Array#sort() implementations not interoperable

Norbert Lindenberg ecmascript at norbertlindenberg.com
Mon Dec 3 15:16:36 PST 2012


I haven't looked into sort algorithms in a while - how much slower are the fastest stable ones than the fastest non-stable ones?

I ran into the stability issue recently when implementing a function to interpret HTTP Accept-Language headers [1]. The language tags in these headers can have quality values, but can also omit them, in which case they're assumed to be 1. In normal processing you want to get rid of the quality values and just have an ordered list. To get to the ordered list, you have to sort by quality value, but not change the order of tags with the same quality value, such as all the ones with the default 1.0.

A workaround to ensure stability is to consider the original index of each array element in the comparison function, but a sort function that's guaranteed to be stable would be easier to use.

Norbert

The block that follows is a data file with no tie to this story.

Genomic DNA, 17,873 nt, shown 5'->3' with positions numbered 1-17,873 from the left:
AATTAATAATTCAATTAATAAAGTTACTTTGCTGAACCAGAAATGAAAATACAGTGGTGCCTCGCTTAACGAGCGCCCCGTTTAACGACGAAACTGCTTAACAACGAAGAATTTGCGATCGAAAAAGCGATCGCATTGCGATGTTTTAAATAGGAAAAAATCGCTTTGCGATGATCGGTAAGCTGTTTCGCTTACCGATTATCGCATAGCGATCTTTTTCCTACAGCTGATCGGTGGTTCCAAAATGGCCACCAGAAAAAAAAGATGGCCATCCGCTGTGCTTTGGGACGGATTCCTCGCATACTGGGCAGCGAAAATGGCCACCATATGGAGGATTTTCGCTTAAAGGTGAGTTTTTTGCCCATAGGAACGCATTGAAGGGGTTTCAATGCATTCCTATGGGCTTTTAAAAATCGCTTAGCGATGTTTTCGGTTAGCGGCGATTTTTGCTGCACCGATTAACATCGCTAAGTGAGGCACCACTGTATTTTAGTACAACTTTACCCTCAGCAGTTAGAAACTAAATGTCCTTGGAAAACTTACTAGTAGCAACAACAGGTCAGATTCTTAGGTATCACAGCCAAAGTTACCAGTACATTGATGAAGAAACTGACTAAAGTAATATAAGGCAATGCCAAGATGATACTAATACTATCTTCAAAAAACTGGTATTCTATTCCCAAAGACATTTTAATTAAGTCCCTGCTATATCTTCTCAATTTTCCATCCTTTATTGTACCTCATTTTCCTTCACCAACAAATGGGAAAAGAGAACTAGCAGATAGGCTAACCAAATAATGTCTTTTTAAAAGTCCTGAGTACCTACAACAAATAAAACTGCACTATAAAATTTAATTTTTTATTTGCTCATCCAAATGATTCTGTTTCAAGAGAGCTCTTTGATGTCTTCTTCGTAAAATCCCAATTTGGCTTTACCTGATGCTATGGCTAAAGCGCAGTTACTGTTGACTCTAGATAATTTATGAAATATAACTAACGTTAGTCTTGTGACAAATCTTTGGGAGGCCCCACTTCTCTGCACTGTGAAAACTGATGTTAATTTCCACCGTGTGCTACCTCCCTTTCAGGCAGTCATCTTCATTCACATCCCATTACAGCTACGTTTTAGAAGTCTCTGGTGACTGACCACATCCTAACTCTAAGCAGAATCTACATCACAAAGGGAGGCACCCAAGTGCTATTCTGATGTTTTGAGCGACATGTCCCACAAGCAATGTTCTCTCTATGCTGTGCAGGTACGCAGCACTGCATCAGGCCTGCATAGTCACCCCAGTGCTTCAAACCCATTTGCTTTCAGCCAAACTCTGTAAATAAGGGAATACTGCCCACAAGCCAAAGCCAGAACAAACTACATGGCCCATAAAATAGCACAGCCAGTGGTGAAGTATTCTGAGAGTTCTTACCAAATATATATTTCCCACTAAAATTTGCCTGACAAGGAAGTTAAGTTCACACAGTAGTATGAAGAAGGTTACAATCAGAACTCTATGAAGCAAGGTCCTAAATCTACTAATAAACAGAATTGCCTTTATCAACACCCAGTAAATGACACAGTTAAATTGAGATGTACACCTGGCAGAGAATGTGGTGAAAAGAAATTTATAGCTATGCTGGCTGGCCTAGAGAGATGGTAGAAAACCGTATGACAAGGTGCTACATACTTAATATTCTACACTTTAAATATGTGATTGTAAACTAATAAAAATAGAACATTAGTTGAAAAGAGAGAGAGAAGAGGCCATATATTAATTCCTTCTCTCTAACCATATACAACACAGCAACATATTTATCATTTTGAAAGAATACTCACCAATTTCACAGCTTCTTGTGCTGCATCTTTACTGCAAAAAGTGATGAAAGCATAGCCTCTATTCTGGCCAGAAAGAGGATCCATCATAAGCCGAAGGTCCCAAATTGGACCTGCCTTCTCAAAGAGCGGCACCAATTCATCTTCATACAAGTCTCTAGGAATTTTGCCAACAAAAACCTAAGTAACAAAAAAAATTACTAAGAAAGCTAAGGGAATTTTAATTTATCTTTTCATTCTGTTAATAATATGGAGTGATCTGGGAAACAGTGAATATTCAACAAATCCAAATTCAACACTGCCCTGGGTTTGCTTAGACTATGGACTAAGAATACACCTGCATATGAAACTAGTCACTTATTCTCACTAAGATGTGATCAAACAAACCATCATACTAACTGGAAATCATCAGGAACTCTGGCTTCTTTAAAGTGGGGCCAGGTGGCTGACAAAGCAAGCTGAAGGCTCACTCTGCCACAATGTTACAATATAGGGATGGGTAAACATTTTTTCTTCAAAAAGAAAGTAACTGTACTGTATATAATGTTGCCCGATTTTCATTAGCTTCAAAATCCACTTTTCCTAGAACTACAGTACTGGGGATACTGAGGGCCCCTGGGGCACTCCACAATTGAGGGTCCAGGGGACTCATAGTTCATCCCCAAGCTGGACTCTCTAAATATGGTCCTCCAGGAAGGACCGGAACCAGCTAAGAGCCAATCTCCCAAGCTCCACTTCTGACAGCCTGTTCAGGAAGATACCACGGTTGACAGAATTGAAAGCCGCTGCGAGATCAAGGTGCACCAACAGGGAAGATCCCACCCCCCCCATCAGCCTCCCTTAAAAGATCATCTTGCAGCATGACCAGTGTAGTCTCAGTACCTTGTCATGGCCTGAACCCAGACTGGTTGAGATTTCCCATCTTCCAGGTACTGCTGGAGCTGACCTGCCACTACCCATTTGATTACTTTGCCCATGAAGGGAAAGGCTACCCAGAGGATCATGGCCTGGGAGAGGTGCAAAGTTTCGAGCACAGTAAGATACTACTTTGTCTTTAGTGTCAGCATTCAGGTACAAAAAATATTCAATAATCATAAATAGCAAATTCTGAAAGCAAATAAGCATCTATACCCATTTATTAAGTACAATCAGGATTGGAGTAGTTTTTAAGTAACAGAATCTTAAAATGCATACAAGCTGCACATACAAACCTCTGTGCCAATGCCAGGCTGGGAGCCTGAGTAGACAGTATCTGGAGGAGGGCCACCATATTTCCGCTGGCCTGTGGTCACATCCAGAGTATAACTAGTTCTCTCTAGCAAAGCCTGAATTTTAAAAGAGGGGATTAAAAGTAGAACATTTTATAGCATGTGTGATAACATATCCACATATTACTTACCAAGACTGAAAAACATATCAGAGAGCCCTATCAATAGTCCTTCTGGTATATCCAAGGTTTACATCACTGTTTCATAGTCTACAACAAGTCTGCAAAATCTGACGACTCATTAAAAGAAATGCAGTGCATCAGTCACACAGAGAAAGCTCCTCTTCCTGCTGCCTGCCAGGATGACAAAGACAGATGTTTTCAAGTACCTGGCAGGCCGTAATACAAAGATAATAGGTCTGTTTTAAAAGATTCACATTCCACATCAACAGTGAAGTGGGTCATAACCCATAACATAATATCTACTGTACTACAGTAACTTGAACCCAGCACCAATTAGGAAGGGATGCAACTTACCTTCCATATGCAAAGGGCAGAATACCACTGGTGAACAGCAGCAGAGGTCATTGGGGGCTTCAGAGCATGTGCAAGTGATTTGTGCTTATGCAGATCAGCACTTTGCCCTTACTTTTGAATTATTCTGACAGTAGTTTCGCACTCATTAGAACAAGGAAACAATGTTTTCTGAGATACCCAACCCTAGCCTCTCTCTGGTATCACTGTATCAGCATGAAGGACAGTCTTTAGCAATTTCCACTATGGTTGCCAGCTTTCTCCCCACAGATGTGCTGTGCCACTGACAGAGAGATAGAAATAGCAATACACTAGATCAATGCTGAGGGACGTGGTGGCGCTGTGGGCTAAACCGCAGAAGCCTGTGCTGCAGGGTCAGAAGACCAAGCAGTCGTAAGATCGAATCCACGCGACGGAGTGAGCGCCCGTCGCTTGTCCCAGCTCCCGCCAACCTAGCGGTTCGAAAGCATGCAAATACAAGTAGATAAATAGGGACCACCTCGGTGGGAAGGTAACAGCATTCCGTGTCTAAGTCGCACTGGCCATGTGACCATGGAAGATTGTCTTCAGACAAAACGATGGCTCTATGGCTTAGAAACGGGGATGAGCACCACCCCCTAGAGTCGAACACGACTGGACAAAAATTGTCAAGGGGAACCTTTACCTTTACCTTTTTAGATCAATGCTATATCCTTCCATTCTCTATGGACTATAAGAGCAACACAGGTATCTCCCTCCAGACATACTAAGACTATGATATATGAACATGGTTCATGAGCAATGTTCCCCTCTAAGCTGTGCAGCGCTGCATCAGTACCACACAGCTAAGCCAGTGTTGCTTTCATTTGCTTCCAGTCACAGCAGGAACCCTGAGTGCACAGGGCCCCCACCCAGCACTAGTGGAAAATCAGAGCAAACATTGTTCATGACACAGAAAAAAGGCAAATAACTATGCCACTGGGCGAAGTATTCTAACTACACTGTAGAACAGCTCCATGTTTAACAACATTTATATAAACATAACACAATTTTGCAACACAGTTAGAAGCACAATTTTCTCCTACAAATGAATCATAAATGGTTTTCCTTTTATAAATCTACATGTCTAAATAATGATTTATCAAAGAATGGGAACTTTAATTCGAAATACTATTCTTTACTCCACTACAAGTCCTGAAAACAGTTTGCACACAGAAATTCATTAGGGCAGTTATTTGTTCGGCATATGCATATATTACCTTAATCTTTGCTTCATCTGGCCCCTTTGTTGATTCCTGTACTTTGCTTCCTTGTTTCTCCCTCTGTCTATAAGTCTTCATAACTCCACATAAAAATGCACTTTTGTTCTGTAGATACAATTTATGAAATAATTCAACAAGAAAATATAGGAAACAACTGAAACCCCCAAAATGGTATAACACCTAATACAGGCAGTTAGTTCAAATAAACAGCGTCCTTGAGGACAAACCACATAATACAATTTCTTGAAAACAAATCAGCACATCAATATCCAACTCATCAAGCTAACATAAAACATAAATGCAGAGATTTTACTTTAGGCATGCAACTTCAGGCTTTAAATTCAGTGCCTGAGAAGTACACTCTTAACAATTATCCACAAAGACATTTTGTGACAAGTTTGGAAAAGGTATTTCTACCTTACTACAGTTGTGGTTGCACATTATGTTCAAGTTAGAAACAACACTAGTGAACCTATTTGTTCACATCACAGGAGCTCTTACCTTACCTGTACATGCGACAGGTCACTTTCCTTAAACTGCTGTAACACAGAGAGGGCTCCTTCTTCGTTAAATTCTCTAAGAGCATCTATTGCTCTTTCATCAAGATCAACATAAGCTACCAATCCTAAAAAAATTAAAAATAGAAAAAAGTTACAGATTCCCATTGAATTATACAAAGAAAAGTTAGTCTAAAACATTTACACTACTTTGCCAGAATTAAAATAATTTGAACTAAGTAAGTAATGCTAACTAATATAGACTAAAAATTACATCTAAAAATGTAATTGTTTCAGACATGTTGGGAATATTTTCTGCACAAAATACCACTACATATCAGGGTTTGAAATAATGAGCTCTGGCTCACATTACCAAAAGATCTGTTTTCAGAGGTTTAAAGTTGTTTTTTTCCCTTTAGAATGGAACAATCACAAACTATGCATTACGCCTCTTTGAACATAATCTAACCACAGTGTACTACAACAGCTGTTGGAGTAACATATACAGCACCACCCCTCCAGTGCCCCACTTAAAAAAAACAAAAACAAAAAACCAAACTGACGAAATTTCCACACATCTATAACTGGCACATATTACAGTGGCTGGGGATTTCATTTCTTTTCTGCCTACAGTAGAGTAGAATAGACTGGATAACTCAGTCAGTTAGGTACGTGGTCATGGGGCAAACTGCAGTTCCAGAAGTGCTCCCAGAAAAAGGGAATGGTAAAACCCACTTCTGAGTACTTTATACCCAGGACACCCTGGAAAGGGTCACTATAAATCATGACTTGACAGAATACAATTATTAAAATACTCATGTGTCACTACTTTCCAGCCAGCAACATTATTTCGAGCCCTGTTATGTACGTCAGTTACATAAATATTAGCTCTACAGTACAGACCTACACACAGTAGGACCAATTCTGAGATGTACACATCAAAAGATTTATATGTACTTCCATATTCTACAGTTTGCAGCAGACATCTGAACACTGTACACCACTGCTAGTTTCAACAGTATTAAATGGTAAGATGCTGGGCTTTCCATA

[1] http://tools.ietf.org/html/rfc2616#section-14.4


On Dec 3, 2012, at 11:00 , Fedor Indutny wrote:

> It's abort stability, and I think it's better to keep it un-stable for performance performance.
> 
> 
> 
> On Mon, Dec 3, 2012 at 10:46 PM, Brendan Eich <brendan at mozilla.org> wrote:
> Jussi Kalliokoski wrote:
> Hello everyone,
> 
> Reposting, I think my previous attempt got stuck in a filter or something, because I somehow managed to have the code there in several copies.
> 
> You have three messages total on this topic at
> 
> https://mail.mozilla.org/pipermail/es-discuss/2012-December/
> 
> 
> 
> I was thinking about sorting algorithms yesterday and I realized that ES implementations may have different sorting algorithms in use, and decided to try it out. Now, if you sort strings or numbers, it doesn't matter, but you may be sorting objects by a key and this is where things get nasty (think non-deterministic vs deterministic). 
> 
> Have you read the language dating from ES3 on Array sort in the spec? In particular Array#sort is not guaranteed to be stable. Perhaps it should be.
> 
> /be
> 
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